Russian composer Sergei Prokofiev (1891-1953) wrote his cantata Alexander Nevsky for the soundtrack of Russian filmmaker Sergei Eisenstein's 1938 motion picture of the same name. The film epic and the music commemorate the Russian repelling of a German invasion in the thirteenth century. In the tale, Prince Alexander Nevsky gathered an enormous army and met the enemy on the frozen ice of Lake Chud, where he dealt the Knights of the Teutonic Order a huge defeat. Today, people admire the film quite a lot, but I daresay even more folks know film's score better.
Eisenstein said of Prokofiev that he "...makes it possible for the screen to reveal not only the appearance and subjects of objects, but also, and particularly, their special inner structure...and forces the whole inflexible structure to blossom into the emotional fullness of orchestration." The movement titles say it all the better: "Russia Under the Mongolian Yoke," "Song About Alexander Nevsky," "The Crusaders in Pskov," "Arise, Ye Russian People," "The Battle on the Ice," "Field of the Dead," and "Alexander's Entry Into Pskov."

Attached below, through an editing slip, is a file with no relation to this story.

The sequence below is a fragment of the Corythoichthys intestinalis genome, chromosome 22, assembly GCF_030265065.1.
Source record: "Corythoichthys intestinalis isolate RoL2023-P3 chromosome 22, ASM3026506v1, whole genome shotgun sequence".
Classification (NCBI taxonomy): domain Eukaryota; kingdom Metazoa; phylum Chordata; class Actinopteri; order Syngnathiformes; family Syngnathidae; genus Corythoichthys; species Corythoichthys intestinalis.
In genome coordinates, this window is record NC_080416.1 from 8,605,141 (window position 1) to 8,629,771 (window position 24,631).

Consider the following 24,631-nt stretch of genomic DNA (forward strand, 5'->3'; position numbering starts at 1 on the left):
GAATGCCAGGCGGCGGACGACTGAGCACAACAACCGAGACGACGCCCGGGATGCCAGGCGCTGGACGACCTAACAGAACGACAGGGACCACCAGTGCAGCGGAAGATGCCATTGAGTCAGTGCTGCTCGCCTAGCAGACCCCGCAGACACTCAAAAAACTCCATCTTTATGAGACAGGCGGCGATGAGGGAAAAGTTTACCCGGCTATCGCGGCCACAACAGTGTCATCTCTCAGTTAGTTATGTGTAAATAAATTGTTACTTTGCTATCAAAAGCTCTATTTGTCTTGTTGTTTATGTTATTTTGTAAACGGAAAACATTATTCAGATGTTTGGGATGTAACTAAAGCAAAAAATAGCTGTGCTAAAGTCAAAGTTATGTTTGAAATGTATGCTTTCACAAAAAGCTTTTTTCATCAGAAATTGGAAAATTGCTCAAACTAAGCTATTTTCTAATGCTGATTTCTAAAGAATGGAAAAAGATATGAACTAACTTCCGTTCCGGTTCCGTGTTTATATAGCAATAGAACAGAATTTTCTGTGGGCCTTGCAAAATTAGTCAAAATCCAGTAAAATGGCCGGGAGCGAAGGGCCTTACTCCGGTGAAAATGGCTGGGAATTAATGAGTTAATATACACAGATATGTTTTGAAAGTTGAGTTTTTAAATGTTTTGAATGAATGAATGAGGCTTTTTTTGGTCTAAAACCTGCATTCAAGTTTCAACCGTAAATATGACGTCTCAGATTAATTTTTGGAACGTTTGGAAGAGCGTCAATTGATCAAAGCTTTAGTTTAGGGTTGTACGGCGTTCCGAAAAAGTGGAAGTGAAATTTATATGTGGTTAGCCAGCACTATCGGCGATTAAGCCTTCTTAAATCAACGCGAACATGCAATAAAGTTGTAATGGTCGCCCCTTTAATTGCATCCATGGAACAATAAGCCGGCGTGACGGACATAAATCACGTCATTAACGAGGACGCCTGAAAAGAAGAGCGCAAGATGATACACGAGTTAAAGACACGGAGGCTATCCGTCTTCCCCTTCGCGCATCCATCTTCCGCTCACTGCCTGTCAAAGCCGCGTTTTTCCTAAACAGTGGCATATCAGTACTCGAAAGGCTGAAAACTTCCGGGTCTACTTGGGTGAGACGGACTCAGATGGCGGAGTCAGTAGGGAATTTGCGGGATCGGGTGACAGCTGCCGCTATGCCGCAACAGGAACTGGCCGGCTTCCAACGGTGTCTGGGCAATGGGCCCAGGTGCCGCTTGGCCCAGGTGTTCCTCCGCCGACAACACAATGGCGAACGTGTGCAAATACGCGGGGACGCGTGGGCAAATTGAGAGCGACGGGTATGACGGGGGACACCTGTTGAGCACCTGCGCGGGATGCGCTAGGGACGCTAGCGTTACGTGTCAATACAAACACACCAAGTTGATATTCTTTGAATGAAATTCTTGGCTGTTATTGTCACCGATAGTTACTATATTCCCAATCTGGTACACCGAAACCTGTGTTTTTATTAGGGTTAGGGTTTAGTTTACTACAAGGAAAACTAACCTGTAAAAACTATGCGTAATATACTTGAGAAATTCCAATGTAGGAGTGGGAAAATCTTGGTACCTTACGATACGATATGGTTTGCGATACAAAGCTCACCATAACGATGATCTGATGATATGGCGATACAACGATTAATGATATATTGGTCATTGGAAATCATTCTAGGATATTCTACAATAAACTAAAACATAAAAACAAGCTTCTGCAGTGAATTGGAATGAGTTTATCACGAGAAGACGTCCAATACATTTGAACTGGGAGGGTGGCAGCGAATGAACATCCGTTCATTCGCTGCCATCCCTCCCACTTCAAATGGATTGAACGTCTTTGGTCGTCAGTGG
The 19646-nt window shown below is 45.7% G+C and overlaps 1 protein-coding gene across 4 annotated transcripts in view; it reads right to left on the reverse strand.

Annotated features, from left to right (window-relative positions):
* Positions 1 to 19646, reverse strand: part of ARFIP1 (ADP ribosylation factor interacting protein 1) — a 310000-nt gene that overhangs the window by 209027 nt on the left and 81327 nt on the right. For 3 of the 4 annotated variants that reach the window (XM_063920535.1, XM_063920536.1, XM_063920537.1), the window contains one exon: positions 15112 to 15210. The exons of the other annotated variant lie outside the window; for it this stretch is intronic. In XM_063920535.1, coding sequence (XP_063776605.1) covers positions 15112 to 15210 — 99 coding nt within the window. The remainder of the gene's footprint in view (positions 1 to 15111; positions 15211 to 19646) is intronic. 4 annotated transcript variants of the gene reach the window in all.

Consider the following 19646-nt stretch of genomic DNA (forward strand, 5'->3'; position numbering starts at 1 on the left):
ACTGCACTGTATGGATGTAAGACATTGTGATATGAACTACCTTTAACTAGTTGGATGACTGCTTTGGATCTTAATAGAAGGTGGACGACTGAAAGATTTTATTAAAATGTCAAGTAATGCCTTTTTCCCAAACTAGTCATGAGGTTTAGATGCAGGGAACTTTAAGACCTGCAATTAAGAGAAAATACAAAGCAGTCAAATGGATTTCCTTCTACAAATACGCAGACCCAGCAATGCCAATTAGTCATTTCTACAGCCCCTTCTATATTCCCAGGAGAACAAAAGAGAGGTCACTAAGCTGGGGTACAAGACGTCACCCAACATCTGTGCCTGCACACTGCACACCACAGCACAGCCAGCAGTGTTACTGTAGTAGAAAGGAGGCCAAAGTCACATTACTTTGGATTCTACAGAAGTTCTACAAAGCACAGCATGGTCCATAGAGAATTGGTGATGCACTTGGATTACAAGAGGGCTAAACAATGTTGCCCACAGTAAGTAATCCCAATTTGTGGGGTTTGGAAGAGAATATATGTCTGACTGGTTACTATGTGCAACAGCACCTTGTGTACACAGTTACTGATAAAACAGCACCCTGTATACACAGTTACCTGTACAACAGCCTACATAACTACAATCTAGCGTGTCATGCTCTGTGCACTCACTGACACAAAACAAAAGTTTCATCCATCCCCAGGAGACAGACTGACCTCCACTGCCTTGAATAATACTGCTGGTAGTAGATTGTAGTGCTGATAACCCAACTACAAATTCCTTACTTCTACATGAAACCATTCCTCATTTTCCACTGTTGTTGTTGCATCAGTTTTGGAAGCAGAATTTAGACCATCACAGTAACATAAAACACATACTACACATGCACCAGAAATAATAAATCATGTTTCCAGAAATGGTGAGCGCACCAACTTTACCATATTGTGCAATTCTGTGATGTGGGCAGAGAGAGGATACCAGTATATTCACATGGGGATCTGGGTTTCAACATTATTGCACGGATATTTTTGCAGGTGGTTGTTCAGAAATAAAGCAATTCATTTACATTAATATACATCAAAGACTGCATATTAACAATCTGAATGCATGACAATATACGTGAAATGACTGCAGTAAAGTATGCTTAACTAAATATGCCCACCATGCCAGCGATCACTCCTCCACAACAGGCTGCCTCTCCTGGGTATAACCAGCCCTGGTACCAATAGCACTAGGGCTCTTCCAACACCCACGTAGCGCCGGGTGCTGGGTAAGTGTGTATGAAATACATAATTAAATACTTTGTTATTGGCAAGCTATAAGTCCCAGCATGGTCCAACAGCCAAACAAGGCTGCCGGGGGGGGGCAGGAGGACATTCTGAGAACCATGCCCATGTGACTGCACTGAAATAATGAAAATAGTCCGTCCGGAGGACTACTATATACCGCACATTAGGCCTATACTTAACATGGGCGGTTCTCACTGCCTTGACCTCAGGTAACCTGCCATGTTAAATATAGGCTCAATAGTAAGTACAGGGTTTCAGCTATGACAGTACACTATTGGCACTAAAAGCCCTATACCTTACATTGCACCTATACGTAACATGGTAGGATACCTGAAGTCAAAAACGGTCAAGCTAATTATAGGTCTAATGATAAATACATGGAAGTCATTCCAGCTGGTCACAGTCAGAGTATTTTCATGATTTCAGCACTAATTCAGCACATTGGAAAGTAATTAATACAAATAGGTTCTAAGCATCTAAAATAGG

Here are some of the differences between the Reiner and Previn recordings: Reiner's interpretation is a tad more heartfelt, and RCA's sound is wider and clearer. Previn's performance is a shade quicker and more energetic, and EMI's sound is a bit warmer. On the loudest choral climaxes, the EMI tends to break up slightly more than the RCA. Additionally, Previn's chorus sings in the original Russian, while Reiner's forces sing in English.
Choice between the two may rest with their couplings. The EMI/Previn disc gives us a superb realization of Rachmaninov's The Bells, based on the Edgar Allan Poe poem; the RCA disc offers Khachaturian's Violin Concerto with Leonid Kogan on violin and the Boston Symphony conducted by Pierre Monteux, recorded in 1958. Sonically, the Khachaturian is not as smooth or comfortable as the Prokofiev, and while Monteux, Kogan, and company play exceedingly well, personally I have never cared overmuch for the Violin Concerto. So it's an easy choice for me to pick the EMI disc. , For you, however, it may be quite different, and Reiner's performance is very persuasive.
To listen to a brief excerpt from this album, click on the forward arrow: